[WikiEN-l] Age fabrication and original research

Gregory Maxwell gmaxwell at gmail.com
Sat Oct 3 20:00:33 UTC 2009

On Sat, Oct 3, 2009 at 12:00 PM, Ken Arromdee <arromdee at rahul.net> wrote:
> On Fri, 2 Oct 2009, Gregory Maxwell wrote:
>>No it's not. If the you've understood a rule as some formality that
>>you must comply with when it clearly does not help you've
>>misunderstood something.
> That's how rules actually work in Wikipedia.  Ignoring a rule--especially a
> rule about sourcing--is going to get you pounced upon by rule mongers.  And
> in a dispute, the rule mongers are always right.  It doesn't matter if the
> rule actually does any good.
> You're talking about an ideal Wikipedia and I'm talking about the one we're
> stuck with.

Funny— It's worked for me many many times. I think you're
overemphasizing the corner cases where it fails.  It's only natural,
999 out of 1000 times something works fine, people are going to
remember the one time where it blew up in their face.  Most edits
don't provide source data, most aren't reverted... Doesn't mean that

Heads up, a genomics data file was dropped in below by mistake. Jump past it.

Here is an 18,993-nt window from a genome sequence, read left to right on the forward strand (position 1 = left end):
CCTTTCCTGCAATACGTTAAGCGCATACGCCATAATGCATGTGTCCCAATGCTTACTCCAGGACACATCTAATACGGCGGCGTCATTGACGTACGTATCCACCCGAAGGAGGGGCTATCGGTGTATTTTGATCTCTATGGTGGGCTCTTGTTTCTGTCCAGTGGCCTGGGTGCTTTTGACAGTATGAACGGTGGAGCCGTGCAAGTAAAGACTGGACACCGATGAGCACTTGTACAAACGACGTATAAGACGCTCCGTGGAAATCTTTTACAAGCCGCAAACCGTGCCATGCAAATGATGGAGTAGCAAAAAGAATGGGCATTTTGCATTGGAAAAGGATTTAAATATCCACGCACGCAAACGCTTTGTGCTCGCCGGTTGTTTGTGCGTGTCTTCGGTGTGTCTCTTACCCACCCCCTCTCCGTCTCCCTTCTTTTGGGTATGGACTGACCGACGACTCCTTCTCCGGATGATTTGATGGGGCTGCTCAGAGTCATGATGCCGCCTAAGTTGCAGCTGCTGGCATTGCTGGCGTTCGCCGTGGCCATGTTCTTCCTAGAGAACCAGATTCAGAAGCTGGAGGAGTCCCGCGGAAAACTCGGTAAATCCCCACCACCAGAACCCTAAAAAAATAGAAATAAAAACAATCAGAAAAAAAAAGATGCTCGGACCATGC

the system doesn't need to be improved, but it's not helpful to
characterize it as always failing to do the right thing.

(or perhaps you should try editing in a less contentious area, or stop
pushing a fringe viewpoint…  if either of those things apply to you,
your experience would be understandably different from average)

>>A decent secondary source, written by people familiar
>>with the limitations of the primary material and with consideration of
>>the available data and scholarship, is that sanity checking.
> In that case, it's not a (decent) secondary source at all, and the initial
> idea--that there are no secondary sources--was correct.
> The idea that a newspaper article that quotes the date from the primary
> source is going to do any more sanity checking than you would...  isn't true.
> In this context, the secondary source is "I found a reference to a newspaper
> article which quotes the date".  It's not going to discuss the conflict the
> way you describe--it's just more acceptable because it better fits the rule.

So I went to some effort in a previous message to slam newsmedia as a
secondary source.  It usually isn't in any meningful way.  But the
problem there is the misguided belief that it is, not the preference
for secondary sources.

I don't know how it is outside of the US, but primary education in the
US places news media (and encyclopaedias!) as high quality sources of
digested information. When I first got access to a university library
(along with journals, and specialist reference works) it was a
incredibly eye opening experience for me. I expect that as more
references works become accessible online along with open access
journals people will recognize that newspapers are not usually good
secondary sources and the norms on Wikipedia will change... but that
will take time.

More information about the WikiEN-l mailing list